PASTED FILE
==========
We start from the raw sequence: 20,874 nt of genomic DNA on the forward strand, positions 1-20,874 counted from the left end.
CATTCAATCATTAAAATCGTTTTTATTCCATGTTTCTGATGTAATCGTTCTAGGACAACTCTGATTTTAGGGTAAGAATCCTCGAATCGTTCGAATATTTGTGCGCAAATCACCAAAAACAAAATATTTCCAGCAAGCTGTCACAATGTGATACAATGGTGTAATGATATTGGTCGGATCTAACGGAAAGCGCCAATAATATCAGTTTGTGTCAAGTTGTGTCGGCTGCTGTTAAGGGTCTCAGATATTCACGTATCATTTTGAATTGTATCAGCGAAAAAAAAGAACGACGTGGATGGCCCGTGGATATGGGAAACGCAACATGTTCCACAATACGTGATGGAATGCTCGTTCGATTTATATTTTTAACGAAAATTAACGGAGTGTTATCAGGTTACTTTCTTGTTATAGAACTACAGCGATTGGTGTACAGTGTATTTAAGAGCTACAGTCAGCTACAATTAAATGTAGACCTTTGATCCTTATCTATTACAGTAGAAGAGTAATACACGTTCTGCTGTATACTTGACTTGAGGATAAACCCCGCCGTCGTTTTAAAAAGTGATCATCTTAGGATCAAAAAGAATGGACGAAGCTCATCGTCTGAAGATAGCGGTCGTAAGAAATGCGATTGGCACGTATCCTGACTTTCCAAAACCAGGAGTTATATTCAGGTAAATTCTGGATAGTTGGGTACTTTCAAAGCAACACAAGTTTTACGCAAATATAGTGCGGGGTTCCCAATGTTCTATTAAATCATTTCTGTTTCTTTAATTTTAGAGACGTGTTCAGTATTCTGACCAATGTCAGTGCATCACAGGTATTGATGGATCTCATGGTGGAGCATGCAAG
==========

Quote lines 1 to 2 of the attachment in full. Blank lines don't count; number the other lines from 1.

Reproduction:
We start from the raw sequence: 20,874 nt of genomic DNA on the forward strand, positions 1-20,874 counted from the left end.
CATTCAATCATTAAAATCGTTTTTATTCCATGTTTCTGATGTAATCGTTCTAGGACAACTCTGATTTTAGGGTAAGAATCCTCGAATCGTTCGAATATTTGTGCGCAAATCACCAAAAACAAAATATTTCCAGCAAGCTGTCACAATGTGATACAATGGTGTAATGATATTGGTCGGATCTAACGGAAAGCGCCAATAATATCAGTTTGTGTCAAGTTGTGTCGGCTGCTGTTAAGGGTCTCAGATATTCACGTATCATTTTGAATTGTATCAGCGAAAAAAAAGAACGACGTGGATGGCCCGTGGATATGGGAAACGCAACATGTTCCACAATACGTGATGGAATGCTCGTTCGATTTATATTTTTAACGAAAATTAACGGAGTGTTATCAGGTTACTTTCTTGTTATAGAACTACAGCGATTGGTGTACAGTGTATTTAAGAGCTACAGTCAGCTACAATTAAATGTAGACCTTTGATCCTTATCTATTACAGTAGAAGAGTAATACACGTTCTGCTGTATACTTGACTTGAGGATAAACCCCGCCGTCGTTTTAAAAAGTGATCATCTTAGGATCAAAAAGAATGGACGAAGCTCATCGTCTGAAGATAGCGGTCGTAAGAAATGCGATTGGCACGTATCCTGACTTTCCAAAACCAGGAGTTATATTCAGGTAAATTCTGGATAGTTGGGTACTTTCAAAGCAACACAAGTTTTACGCAAATATAGTGCGGGGTTCCCAATGTTCTATTAAATCATTTCTGTTTCTTTAATTTTAGAGACGTGTTCAGTATTCTGACCAATGTCAGTGCATCACAGGTATTGATGGATCTCATGGTGGAGCATGCAAG